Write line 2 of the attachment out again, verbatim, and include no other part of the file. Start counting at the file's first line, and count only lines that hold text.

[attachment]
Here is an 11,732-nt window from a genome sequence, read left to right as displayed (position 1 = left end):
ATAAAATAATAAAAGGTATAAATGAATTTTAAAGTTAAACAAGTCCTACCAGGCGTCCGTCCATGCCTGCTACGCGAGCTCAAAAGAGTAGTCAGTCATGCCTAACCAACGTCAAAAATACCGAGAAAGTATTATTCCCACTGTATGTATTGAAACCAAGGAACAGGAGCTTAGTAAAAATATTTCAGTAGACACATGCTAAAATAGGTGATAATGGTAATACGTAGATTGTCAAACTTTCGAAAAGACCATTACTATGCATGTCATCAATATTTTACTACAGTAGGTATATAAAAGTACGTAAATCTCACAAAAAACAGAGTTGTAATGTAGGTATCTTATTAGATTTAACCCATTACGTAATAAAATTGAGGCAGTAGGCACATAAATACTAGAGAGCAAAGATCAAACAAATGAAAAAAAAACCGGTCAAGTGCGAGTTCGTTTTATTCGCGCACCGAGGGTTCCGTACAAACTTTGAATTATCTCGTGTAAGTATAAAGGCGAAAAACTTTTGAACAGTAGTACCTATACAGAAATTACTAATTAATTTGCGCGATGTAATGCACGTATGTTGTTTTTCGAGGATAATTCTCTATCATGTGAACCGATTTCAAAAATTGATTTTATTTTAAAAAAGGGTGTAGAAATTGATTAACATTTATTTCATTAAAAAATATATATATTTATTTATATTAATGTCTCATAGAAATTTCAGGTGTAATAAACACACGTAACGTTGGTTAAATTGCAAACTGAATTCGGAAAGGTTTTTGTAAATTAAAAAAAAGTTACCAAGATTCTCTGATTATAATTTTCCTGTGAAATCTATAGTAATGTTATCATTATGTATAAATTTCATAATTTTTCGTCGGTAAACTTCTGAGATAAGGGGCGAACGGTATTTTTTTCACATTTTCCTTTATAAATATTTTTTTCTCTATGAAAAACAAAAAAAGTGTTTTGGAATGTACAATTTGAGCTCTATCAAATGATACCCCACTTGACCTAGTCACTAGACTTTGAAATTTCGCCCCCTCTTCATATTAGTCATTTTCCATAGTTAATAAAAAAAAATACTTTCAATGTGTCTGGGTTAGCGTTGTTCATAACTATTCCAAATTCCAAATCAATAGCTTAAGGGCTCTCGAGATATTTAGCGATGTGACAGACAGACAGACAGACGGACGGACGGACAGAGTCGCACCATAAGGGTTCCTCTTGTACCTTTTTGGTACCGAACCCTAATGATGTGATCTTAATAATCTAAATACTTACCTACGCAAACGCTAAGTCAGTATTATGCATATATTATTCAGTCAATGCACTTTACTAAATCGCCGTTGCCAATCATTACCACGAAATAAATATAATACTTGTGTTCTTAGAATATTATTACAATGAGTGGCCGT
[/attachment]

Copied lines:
ATAAAATAATAAAAGGTATAAATGAATTTTAAAGTTAAACAAGTCCTACCAGGCGTCCGTCCATGCCTGCTACGCGAGCTCAAAAGAGTAGTCAGTCATGCCTAACCAACGTCAAAAATACCGAGAAAGTATTATTCCCACTGTATGTATTGAAACCAAGGAACAGGAGCTTAGTAAAAATATTTCAGTAGACACATGCTAAAATAGGTGATAATGGTAATACGTAGATTGTCAAACTTTCGAAAAGACCATTACTATGCATGTCATCAATATTTTACTACAGTAGGTATATAAAAGTACGTAAATCTCACAAAAAACAGAGTTGTAATGTAGGTATCTTATTAGATTTAACCCATTACGTAATAAAATTGAGGCAGTAGGCACATAAATACTAGAGAGCAAAGATCAAACAAATGAAAAAAAAACCGGTCAAGTGCGAGTTCGTTTTATTCGCGCACCGAGGGTTCCGTACAAACTTTGAATTATCTCGTGTAAGTATAAAGGCGAAAAACTTTTGAACAGTAGTACCTATACAGAAATTACTAATTAATTTGCGCGATGTAATGCACGTATGTTGTTTTTCGAGGATAATTCTCTATCATGTGAACCGATTTCAAAAATTGATTTTATTTTAAAAAAGGGTGTAGAAATTGATTAACATTTATTTCATTAAAAAATATATATATTTATTTATATTAATGTCTCATAGAAATTTCAGGTGTAATAAACACACGTAACGTTGGTTAAATTGCAAACTGAATTCGGAAAGGTTTTTGTAAATTAAAAAAAAGTTACCAAGATTCTCTGATTATAATTTTCCTGTGAAATCTATAGTAATGTTATCATTATGTATAAATTTCATAATTTTTCGTCGGTAAACTTCTGAGATAAGGGGCGAACGGTATTTTTTTCACATTTTCCTTTATAAATATTTTTTTCTCTATGAAAAACAAAAAAAGTGTTTTGGAATGTACAATTTGAGCTCTATCAAATGATACCCCACTTGACCTAGTCACTAGACTTTGAAATTTCGCCCCCTCTTCATATTAGTCATTTTCCATAGTTAATAAAAAAAAATACTTTCAATGTGTCTGGGTTAGCGTTGTTCATAACTATTCCAAATTCCAAATCAATAGCTTAAGGGCTCTCGAGATATTTAGCGATGTGACAGACAGACAGACAGACGGACGGACGGACAGAGTCGCACCATAAGGGTTCCTCTTGTACCTTTTTGGTACCGAACCCTAATGATGTGATCTTAATAATCTAAATACTTACCTACGCAAACGCTAAGTCAGTATTATGCATATATTATTCAGTCAATGCACTTTACTAAATCGCCGTTGCCAATCATTACCACGAAATAAATATAATACTTGTGTTCTTAGAATATTATTACAATGAGTGGCCGT